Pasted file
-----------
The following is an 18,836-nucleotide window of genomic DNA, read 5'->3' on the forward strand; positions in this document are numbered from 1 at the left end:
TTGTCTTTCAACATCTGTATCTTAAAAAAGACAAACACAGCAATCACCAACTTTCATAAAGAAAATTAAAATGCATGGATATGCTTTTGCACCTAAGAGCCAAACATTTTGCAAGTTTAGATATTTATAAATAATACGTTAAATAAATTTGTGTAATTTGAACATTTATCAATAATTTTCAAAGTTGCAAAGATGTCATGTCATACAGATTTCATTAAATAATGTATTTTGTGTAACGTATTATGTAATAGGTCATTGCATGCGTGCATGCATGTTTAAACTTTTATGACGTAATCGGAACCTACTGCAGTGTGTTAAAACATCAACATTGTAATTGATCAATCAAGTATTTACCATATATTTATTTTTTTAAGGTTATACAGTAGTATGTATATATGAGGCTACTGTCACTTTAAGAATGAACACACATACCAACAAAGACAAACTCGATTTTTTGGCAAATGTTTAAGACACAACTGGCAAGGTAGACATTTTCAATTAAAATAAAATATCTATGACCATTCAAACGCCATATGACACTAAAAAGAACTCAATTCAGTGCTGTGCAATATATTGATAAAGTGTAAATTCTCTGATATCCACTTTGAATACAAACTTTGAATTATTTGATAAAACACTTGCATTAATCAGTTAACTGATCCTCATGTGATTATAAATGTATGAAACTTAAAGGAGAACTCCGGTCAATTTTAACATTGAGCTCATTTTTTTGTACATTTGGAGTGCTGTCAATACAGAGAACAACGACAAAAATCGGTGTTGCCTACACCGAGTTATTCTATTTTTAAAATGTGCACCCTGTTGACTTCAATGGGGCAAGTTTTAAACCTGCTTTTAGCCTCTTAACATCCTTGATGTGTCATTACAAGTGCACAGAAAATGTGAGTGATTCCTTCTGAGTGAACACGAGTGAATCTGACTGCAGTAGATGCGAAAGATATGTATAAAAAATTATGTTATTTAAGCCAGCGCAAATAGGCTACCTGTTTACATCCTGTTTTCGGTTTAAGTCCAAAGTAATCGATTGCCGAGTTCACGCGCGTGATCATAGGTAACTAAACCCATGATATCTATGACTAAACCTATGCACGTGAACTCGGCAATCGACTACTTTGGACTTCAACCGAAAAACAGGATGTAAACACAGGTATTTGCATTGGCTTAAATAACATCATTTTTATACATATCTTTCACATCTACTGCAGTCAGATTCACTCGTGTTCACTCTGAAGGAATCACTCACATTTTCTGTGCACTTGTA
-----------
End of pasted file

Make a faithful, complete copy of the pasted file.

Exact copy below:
The following is an 18,836-nucleotide window of genomic DNA, read 5'->3' on the forward strand; positions in this document are numbered from 1 at the left end:
TTGTCTTTCAACATCTGTATCTTAAAAAAGACAAACACAGCAATCACCAACTTTCATAAAGAAAATTAAAATGCATGGATATGCTTTTGCACCTAAGAGCCAAACATTTTGCAAGTTTAGATATTTATAAATAATACGTTAAATAAATTTGTGTAATTTGAACATTTATCAATAATTTTCAAAGTTGCAAAGATGTCATGTCATACAGATTTCATTAAATAATGTATTTTGTGTAACGTATTATGTAATAGGTCATTGCATGCGTGCATGCATGTTTAAACTTTTATGACGTAATCGGAACCTACTGCAGTGTGTTAAAACATCAACATTGTAATTGATCAATCAAGTATTTACCATATATTTATTTTTTTAAGGTTATACAGTAGTATGTATATATGAGGCTACTGTCACTTTAAGAATGAACACACATACCAACAAAGACAAACTCGATTTTTTGGCAAATGTTTAAGACACAACTGGCAAGGTAGACATTTTCAATTAAAATAAAATATCTATGACCATTCAAACGCCATATGACACTAAAAAGAACTCAATTCAGTGCTGTGCAATATATTGATAAAGTGTAAATTCTCTGATATCCACTTTGAATACAAACTTTGAATTATTTGATAAAACACTTGCATTAATCAGTTAACTGATCCTCATGTGATTATAAATGTATGAAACTTAAAGGAGAACTCCGGTCAATTTTAACATTGAGCTCATTTTTTTGTACATTTGGAGTGCTGTCAATACAGAGAACAACGACAAAAATCGGTGTTGCCTACACCGAGTTATTCTATTTTTAAAATGTGCACCCTGTTGACTTCAATGGGGCAAGTTTTAAACCTGCTTTTAGCCTCTTAACATCCTTGATGTGTCATTACAAGTGCACAGAAAATGTGAGTGATTCCTTCTGAGTGAACACGAGTGAATCTGACTGCAGTAGATGCGAAAGATATGTATAAAAAATTATGTTATTTAAGCCAGCGCAAATAGGCTACCTGTTTACATCCTGTTTTCGGTTTAAGTCCAAAGTAATCGATTGCCGAGTTCACGCGCGTGATCATAGGTAACTAAACCCATGATATCTATGACTAAACCTATGCACGTGAACTCGGCAATCGACTACTTTGGACTTCAACCGAAAAACAGGATGTAAACACAGGTATTTGCATTGGCTTAAATAACATCATTTTTATACATATCTTTCACATCTACTGCAGTCAGATTCACTCGTGTTCACTCTGAAGGAATCACTCACATTTTCTGTGCACTTGTA